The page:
Skip to main content
European Civil Protection and Humanitarian Aid Operations
© UNICEF, 2019


Ethiopia is facing constant overlapping crises – conflicts, natural hazards, and outbreaks of epidemics.

The 2-year conflict in northern Ethiopia, which ended in November 2022, saw hundreds of thousands reportedly killed and millions displaced. Further conflicts are now affecting other regions in Ethiopia.

Extreme weather patterns are becoming the norm. After the worst drought in the region in 40 years, a new episode is pushing people further to the brink. This comes after unprecedented floods in late 2023 caused devastation across several regions.

What are the needs?

The overlapping shocks are eroding people’s ability to cope and increasing their hardships.

The conflict in northern Ethiopia has led to massive and acute humanitarian needs in Afar, Amhara, and Tigray, which are still only partially addressed. Vital infrastructure, such as health facilities, water installations, and schools have been destroyed.

Ongoing armed conflicts, i.e. in Amhara and Oromia, continue to threaten the lives of many, driving humanitarian and protection needs. Climate shocks, further fuelled by El Niño climate patterns, are leading to soaring food and nutritional insecurity and loss of income opportunities. These multiple crises are also causing multiple and prolonged displacement across the country.

Some trees in a sandy desert like landscape.
Extreme drought in in southern Ethiopia. The drought is having a devastating impact on agro-pastoral communities that rely on their crops and livestock for their survival and income.
© European Union, 2022 (photographer: Silvya Bolliger)

Ethiopia also hosts over 950,000 refugees, mainly from South Sudan, Somalia, Eritrea, and Sudan. They rely almost entirely on humanitarian aid to meet their basic needs.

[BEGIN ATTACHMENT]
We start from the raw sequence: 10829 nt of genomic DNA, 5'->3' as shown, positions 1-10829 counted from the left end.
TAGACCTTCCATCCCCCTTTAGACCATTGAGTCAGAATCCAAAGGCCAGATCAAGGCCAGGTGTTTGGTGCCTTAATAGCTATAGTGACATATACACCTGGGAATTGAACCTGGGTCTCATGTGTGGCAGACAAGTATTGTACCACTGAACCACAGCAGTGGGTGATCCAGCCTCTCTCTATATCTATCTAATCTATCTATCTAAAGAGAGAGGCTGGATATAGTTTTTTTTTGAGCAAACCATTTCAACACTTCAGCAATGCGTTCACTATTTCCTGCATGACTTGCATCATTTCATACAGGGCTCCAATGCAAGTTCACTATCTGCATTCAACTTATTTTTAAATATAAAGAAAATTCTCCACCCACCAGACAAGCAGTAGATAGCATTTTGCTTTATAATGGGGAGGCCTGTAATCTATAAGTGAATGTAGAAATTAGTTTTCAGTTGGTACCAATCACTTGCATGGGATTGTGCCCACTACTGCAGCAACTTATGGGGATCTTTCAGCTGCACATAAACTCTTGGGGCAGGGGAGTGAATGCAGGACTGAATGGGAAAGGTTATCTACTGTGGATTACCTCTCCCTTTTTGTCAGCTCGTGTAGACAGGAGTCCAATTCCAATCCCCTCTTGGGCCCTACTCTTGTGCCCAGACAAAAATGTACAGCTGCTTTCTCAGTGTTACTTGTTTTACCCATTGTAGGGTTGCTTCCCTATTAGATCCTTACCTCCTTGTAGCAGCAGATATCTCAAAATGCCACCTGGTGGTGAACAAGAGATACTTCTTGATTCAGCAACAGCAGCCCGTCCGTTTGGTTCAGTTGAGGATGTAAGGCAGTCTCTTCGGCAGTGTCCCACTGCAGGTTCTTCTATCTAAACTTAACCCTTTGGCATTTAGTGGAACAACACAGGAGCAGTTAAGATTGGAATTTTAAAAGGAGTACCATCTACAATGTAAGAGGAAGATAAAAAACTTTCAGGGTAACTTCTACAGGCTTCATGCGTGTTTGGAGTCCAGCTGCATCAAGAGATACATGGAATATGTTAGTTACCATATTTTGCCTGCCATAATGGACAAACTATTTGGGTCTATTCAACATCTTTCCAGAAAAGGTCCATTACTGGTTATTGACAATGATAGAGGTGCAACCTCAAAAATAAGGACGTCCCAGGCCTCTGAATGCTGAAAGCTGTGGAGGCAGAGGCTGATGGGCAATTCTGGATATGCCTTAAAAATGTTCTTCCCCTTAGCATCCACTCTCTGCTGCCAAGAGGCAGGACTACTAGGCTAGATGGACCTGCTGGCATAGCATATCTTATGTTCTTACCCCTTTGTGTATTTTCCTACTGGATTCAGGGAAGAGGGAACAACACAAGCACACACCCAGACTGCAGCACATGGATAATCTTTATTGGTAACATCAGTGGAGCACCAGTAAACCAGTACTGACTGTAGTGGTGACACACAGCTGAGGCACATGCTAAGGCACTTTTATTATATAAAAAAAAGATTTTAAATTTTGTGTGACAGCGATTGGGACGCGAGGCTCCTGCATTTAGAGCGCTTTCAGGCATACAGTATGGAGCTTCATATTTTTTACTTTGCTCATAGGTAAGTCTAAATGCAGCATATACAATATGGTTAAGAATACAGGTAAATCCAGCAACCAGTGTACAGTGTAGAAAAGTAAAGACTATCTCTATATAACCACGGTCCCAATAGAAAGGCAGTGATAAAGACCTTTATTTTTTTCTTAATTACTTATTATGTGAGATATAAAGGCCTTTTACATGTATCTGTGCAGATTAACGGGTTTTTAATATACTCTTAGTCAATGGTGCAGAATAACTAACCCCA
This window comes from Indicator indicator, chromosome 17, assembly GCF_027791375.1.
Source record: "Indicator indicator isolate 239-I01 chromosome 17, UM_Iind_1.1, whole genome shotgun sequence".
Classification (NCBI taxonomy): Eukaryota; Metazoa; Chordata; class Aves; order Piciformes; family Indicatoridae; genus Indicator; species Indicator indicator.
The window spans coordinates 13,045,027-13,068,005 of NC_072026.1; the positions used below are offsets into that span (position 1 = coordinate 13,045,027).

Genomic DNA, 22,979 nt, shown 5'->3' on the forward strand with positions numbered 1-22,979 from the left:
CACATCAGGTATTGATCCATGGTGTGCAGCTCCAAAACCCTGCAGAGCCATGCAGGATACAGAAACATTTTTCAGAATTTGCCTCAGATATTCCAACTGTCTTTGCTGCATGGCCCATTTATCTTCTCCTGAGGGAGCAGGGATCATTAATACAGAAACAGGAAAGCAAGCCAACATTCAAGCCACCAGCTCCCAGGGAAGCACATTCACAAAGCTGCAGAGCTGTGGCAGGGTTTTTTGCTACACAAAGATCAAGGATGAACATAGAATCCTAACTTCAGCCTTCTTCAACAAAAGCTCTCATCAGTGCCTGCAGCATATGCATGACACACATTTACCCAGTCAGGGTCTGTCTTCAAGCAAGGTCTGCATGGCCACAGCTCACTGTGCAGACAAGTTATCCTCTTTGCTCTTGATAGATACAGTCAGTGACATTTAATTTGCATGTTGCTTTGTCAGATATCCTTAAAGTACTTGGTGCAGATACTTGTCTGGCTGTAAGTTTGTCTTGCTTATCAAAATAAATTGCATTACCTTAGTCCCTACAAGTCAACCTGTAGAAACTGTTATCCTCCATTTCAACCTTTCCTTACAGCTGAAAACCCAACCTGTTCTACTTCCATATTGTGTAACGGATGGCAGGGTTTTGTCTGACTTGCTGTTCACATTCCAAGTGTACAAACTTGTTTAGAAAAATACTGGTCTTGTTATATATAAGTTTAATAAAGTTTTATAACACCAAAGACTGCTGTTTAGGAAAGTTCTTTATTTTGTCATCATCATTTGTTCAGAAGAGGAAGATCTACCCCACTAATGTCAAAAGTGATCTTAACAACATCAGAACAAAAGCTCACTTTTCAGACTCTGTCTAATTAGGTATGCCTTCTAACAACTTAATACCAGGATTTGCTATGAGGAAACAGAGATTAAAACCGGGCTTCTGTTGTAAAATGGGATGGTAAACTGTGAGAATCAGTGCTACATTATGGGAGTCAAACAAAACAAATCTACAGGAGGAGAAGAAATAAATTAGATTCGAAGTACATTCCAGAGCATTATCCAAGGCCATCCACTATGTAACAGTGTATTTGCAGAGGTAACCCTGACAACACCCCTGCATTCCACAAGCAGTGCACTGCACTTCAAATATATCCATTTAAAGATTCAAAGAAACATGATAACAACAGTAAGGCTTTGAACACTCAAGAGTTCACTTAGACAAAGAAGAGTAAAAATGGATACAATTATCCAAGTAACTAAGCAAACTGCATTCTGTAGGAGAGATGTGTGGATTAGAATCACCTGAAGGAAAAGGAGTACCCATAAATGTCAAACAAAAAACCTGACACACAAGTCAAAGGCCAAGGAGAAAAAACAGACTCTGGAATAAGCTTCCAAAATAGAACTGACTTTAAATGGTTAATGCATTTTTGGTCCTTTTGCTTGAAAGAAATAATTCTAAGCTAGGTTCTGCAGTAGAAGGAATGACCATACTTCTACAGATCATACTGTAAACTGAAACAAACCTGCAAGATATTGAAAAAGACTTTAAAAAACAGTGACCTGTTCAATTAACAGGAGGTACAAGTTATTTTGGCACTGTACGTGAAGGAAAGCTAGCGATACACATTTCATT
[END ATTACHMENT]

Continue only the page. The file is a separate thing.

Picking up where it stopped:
Outbreaks of epidemics remain a major public health threat. The cholera outbreak that started in August 2022 remains a concern, together with malaria and measles.

Ethiopia country map

How are we helping?

In early 2024, the EU has made an initial humanitarian aid allocation of €38 million for Ethiopia, to provide life-saving assistance to vulnerable populations.

The EU helps vulnerable people in Ethiopia by contributing to:

  • rapid, multi-sectoral life-saving humanitarian interventions for conflict-affected and vulnerable people affected by natural shocks, including drought, floods, outbreaks of epidemics and,
  • emergency assistance to displaced people (internally displaced people and refugees).

Through its humanitarian actions, the EU is supporting the provision of (i) protection, (ii) food aid, (iii) access to clean water and hygiene, (iv) shelter, (v) basic essential items, (vi) nutritional assistance, (vii) health care, (viii) disease prevention and access to primary health care, and (IX) education and protection for children caught up in humanitarian crises.

Part of the EU’s funding also goes to supporting the coordination of the humanitarian response in Ethiopia.

The EU’s regional funding for disaster preparedness will also contribute to improving communities’ resilience to recurrent shocks and early action in the face of multi-hazard crises.

In April 2024, the EU also allocated €2.6 million to support the refugees and asylum seekers arriving in Ethiopia from Sudan. This budget will support emergency life-saving multi-sectoral response focusing, in particular, on health, WASH, shelter, food security, nutrition, and protection (including child protection).

View of a square in front of the school, children sitting around.
In northern Ethiopia, our humanitarian partners support children in accessing formal education opportunities. “Back to school” campaigns are being conducted through house-to-house visits and communication channels, increasing enrolment rates.
© European Union, 2023 (photographer: Silvya Bolliger)

Last updated: 18/04/2024

Facts & figures

Over 950,000 refugees, mostly from South Sudan, Somalia, Eritrea, and Sudan (UNHCR)

3.5 million internally displaced (IOM)

Over 15 million estimated to be acutely food insecure (OCHA)

20 million people in need of humanitarian assistance (Global Humanitarian Overview, 2024)

EU humanitarian funding:
€40.6 million in 2024